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Physiological functions

Magnesium has roles in energy metabolism, muscle contraction, and nerve impulse transmission, and bone mineralization. It is a required cofactor for an estimated 300 enzymes. Among the reactions catalyzed by these enzymes are fatty acid synthesis, protein synthesis, and glucose metabolism. Magnesium status is important for regulation of calcium balance through parathyroid hormone-mediated reactions. Secretion of parathyroid hormone and end-organ responsiveness to the hormone are dependent on availability of the mineral.

As a positively charged divalent cation, magnesium acts as a calcium antagonist at the cell membrane level which is necessary to maintain normal electrical potentials and to coordinate muscle contraction-relaxation responses. In muscle, increased intracellular calcium concentration triggers contraction while increased intracellular magnesium concentration counteracts this effect resulting in relaxation. Magnesium is also involved in metabolism of ATP which enables release of energy stored in the high-energy phosphate ester bond. It is also a potent vasodilator. Magnesium and calcium coordinate the constriction/relaxation of capillary blood vessels which contributes to regulation of blood pressure.

Factors affecting availability

Milling of whole grains reduces the magnesium content of the processed flour to 20% of the amount initially present. High intakes of calcium can inhibit magnesium absorption.


Magnesium deficiencies are usually observed as secondary to other clinical conditions rather than due to inadequate dietary intake. Use of diuretics, alcohol abuse, renal disease, and acidosis can contribute to magnesium deficiency through increasing urinary losses. Symptoms of magnesium deficiency include tremors, muscular weakness, confusion, nervousness, hallucinations, and swallowing difficulties.


Exposure to magnesium from dietary sources is unlikely to result in toxicity. Individuals who take magnesium-containing laxatives may experience diarrhea without any other adverse effects.

Since magnesium balance is regulated by renal mechanisms, patients with renal disease are prone to toxicity. Initial symptoms of magnesium toxicity include diarrhea, nausea, vomiting, and low blood pressure. Advanced stages of toxicity are characterized by cardiovascular and muscular irregularities.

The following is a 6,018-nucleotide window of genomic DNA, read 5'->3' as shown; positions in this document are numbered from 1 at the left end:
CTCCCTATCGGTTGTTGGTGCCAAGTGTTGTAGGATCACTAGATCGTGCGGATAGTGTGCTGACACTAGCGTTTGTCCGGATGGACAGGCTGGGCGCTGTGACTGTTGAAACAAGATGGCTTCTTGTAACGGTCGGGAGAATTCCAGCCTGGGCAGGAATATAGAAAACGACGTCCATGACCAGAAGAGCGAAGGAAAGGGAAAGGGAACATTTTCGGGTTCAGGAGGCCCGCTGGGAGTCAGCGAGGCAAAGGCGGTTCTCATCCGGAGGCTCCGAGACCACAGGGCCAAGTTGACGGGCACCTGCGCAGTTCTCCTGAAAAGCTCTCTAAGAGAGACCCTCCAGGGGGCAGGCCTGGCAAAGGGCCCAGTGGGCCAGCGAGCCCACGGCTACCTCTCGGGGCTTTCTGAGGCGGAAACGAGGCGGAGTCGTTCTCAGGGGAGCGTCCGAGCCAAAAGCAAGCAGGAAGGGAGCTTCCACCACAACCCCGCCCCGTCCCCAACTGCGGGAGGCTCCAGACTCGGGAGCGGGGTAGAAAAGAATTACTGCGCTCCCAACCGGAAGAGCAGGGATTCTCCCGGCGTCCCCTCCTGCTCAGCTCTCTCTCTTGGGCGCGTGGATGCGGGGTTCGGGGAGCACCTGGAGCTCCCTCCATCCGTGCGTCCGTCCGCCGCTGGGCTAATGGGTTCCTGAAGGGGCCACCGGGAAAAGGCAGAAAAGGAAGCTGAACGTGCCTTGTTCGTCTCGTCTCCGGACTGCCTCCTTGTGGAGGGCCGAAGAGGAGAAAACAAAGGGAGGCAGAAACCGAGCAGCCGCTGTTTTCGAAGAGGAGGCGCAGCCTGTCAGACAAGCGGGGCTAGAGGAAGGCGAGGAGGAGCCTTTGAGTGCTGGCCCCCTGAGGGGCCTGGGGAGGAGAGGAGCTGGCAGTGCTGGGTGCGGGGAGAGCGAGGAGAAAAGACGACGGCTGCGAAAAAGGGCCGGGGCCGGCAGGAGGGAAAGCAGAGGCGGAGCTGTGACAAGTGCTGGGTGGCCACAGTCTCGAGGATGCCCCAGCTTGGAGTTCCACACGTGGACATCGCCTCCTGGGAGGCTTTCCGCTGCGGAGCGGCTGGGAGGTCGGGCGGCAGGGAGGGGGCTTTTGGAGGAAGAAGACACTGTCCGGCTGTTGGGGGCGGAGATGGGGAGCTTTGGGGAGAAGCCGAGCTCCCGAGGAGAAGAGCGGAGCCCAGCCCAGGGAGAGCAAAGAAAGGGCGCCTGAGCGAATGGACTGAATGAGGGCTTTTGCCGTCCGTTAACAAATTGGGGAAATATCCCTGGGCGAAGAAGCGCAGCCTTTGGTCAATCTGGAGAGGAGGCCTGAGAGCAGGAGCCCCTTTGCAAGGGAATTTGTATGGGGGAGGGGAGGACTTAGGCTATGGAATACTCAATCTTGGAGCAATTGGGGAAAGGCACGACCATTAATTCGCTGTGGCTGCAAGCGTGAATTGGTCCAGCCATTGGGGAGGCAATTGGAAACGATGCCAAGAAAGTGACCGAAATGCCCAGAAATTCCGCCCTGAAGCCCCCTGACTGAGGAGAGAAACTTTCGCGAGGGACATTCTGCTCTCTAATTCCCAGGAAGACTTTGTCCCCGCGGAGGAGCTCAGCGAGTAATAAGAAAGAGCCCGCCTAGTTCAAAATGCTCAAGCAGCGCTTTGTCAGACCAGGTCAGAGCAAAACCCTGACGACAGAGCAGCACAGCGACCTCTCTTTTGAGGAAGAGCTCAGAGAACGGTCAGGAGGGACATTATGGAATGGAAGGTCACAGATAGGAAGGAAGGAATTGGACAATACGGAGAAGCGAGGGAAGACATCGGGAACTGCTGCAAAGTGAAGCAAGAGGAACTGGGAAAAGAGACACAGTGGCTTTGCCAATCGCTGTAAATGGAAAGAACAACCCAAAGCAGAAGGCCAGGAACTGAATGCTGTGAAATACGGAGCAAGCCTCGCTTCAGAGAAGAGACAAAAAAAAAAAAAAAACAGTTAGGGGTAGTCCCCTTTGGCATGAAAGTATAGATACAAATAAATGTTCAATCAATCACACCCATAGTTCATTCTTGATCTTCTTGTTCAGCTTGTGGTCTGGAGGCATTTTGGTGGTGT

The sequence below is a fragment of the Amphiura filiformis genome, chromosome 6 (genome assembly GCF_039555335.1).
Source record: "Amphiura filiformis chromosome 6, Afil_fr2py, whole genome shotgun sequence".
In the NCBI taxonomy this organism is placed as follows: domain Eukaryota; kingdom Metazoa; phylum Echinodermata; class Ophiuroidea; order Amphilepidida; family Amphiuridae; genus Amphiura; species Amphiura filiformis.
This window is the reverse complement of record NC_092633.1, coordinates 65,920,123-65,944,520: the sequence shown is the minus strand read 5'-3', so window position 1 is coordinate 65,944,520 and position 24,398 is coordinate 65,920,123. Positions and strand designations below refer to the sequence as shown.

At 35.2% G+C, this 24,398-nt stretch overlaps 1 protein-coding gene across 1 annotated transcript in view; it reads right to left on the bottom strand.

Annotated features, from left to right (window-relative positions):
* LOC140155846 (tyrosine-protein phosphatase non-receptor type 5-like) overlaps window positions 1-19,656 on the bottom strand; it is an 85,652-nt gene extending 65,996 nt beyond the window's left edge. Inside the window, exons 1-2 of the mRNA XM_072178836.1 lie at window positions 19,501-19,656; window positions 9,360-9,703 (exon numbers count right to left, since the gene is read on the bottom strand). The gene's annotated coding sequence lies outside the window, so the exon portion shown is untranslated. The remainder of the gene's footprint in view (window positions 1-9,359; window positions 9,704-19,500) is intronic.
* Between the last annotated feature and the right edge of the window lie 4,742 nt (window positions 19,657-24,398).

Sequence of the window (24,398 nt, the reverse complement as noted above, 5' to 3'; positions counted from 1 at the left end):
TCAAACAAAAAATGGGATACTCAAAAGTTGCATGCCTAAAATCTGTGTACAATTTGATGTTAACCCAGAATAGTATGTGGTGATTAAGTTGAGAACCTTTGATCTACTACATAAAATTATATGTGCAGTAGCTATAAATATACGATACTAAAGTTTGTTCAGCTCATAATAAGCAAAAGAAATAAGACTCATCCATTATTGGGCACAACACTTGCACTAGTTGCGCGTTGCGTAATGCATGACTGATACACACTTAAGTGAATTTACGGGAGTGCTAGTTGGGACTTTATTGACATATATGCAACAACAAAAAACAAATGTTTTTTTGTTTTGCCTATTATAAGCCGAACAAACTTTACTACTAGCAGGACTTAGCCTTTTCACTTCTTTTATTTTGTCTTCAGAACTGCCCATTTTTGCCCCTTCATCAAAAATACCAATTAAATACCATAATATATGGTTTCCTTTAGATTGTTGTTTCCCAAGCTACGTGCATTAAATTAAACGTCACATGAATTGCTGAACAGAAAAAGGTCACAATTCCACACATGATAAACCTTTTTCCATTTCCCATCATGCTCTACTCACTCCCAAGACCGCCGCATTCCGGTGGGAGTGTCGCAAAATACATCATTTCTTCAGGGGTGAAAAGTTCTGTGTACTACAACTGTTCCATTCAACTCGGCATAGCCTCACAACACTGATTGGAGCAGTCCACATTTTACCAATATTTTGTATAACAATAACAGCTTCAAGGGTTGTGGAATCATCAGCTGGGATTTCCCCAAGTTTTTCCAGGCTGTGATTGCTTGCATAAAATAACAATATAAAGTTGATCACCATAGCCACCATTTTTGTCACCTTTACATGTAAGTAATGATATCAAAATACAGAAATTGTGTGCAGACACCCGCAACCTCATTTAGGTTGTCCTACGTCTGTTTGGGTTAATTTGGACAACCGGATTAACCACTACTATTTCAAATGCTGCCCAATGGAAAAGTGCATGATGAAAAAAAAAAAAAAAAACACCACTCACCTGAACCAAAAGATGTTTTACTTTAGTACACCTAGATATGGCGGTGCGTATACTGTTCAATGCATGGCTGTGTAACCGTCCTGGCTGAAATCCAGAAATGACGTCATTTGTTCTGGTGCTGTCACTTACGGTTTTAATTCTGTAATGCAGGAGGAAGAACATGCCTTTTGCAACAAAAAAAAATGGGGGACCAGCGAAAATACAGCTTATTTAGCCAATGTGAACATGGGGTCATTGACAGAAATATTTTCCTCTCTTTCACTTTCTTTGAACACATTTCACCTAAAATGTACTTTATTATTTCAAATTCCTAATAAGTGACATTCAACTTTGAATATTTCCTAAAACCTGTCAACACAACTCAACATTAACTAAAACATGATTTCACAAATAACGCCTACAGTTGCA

The upper limit of safety for magnesium established by the Food and Nutrition Board of the Institute of Medicine is approximately 350 mg daily for adults. See table below for more age- and gender specific guidelines.

Magnesium tolerable upper intake levels

   1-3 years 65 mg/day
   4-8 years 110 mg/day
Adults 350 mg/day


The Daily Reference Intakes (DRI) for magnesium are shown in the table below.

Magnesium requirements Daily Reference Intakes

   0-6 months 30 mg
   7-12 months 75 mg
   1-3 years 80 mg
   4-8 years 130 mg
   9-13 years 240 mg
   14-18 years 410 mg
   19-30 years 400 mg
   >31 years 420 mg
   9-13 years 240 mg
   14-18 years 360 mg
   19-30 years 310 mg
   >31 years 320 mg
   >18 years 400 mg
   19-30 years 350 mg
   31-50 years 360 mg
   <18 years 360
   19-30 years 310
   31-50 years 320

Dietary sources

Rich sources of magnesium include nuts and seeds, soybeans, tofu, chocolate, dark-green vegetables, legumes, yogurt, wheat germ and dairy products. See table below for detailed listing.

Magnesium content of food

Pumpkin seeds, 1/4 cup roasted 303 mg
Almonds, 1/2 cup 238 mg
Soy nuts, 1/2 cup 196 mg
Cashews, 1/2 cup 157 mg
Tofu, firm, 1/2 cup 128 mg
Peanuts, 1/2 cup 125 mg
Chili with beans, 1 cup 115 mg
Molasses, 2 Tbl 100 mg
Wheat germ, toasted, 2 Tbl 90 mg
Unsweetened chocolate, 50 g 155 mg
Sunflower seeds, 1/4 cup 82 mg
Halibut, baked, 100 g 92 mg
Swiss chard, cooked, 1/2 cup 75 mg
Spinach, 1/2 cup cooked 66 mg
Black beans, 1/2 cup 60 mg
Oatmeal, 1 cup cooked 56 mg
Peanut butter, 2 Tbl 51 mg
Baked potato with skin 55 mg
Cereal, raisin bran, 50 g 85 mg
Low fat yogurt, 1 cup 43 mg
Milk, nonfat, 1 cup 28 mg
Chicken, breast, 100 g. 30 mg
Green peas, cooked, 1/2 cup 23 mg
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